[PATCH] D114732: [clang] Mark `trivial_abi` types as "trivially relocatable".

Devin Jeanpierre via Phabricator via cfe-commits cfe-commits at lists.llvm.org
Wed Jan 19 12:00:33 PST 2022

devin.jeanpierre added a comment.

CI test finished successfully before windows setup did 😢. My workplace's Windows VMs are a bit hosed at the moment...

In D114732#3253416 <https://reviews.llvm.org/D114732#3253416>, @Quuxplusone wrote:

> In D114732#3253142 <https://reviews.llvm.org/D114732#3253142>, @devin.jeanpierre wrote:
>> OK, while I'm struggling to set up a new Windows machine so I can make sure this works on Windows...  @Quuxplusone, after this is merged, do you want to rebase D67524 <https://reviews.llvm.org/D67524> on top of this, or should I? I can review it -- I think when I looked at it, I only had two ideas for changes:
>> 1. May need to guard all of these optimizations on the allocator being the standard allocator, since otherwise the change in the number of constructor/destructor calls would be observable to more than just the annotated type.
> My intent is that the type-traits `__has_trivial_construct` and `__has_trivial_destroy` already handle that. The standard `std::allocator` has a trivial `construct` and `destroy`, but so do lots of user-defined allocators.

Fair, I'm sorry for missing that detail.

>> 2. changing `std::swap` to correctly handle potentially-overlapping-objects. My thought is we could test that there's no reusable tail padding.
>> First draft: `has_unique_object_representations` is conservative -- on the Itanium ABI, "POD for the purposes of layout" types can have padding which isn't reused when it's a potentially overlapping subobject.
> I'd //like// something that triggers successfully even when there are internal padding bytes, e.g. `struct TR { int x; std::string y; }`. (But anything is better than nothing. I'm going to keep maintaining my branch for the foreseeable future, so I can keep doing my thing no matter what half-measure makes it into trunk.)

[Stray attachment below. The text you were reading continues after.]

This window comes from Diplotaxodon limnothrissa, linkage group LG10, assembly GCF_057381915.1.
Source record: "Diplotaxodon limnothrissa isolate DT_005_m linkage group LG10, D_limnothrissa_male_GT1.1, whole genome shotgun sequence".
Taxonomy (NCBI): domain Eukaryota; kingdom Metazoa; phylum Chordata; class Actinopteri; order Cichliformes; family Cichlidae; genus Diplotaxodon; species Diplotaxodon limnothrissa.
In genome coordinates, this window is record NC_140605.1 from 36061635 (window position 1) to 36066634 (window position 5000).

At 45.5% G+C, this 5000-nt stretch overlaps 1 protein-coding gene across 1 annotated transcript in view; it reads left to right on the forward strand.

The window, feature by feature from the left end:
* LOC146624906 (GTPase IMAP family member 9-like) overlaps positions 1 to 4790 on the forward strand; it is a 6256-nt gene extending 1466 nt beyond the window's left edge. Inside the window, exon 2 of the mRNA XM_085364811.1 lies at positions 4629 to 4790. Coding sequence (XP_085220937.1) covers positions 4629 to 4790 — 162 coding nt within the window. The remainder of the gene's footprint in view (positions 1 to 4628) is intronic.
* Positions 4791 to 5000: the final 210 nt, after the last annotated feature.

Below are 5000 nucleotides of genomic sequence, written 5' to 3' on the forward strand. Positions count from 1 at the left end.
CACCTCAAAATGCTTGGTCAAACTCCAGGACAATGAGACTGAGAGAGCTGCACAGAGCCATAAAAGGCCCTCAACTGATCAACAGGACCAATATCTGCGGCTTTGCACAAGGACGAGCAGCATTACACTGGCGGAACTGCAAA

Well, we must do something. In particular, consider this code:

  // class to make it non-POD for the purpose of layout
  class X { int64_t a; int8_t b;};
  class Y : public X {int8_t c;};
  Y y1 = ...;
  Y y2 = ....;
  X& x1 = y1;
  X& x2 = y2;
  std::swap(x1, x2);

Here, at least in some implementations, `c` will live inside the tail padding of `X`. Without any special guarding, if `swap` used a `memcpy` with `sizeof(x1)` etc., then it would overwrite the padding bytes, which include `z`. I don't think swap should do this.

>> Second draft: check by hand:
>>   struct TestStruct {
>>     [[no_unique_address]] T x;
>>     // not sure if this needs to be a bitfield or anything like that, but the idea is this.
>>     char extra_byte;
>>   };
>>   bool has_padding = sizeof(TestStruct) == sizeof(T);
> If this works, then either my mental model of `[[no_unique_address]]` is wrong or my mental model of tail padding is wrong. I would expect more like
>   template<class T> struct DerivedFrom : public T { char extra_byte; };
>   template<class T> requires is_final_v<T> struct DerivedFrom<T> { char x[sizeof(T)+1]; }; // definitely no objects in the tail padding if it's final
>   bool has_padding = sizeof(DerivedFrom<T>) == sizeof(T);
> If `T` is final, then it can't have stuff in its tail padding, I think: https://godbolt.org/z/69sjf15MY

Unfortunately, even if `T` is final, it can have things in its tail padding: `[[no_unique_address]]` allows all the same optimizations as a base class, including reuse of tail padding and ECBO. See e.g. the cppreference page <https://en.cppreference.com/w/cpp/language/attributes/no_unique_address>.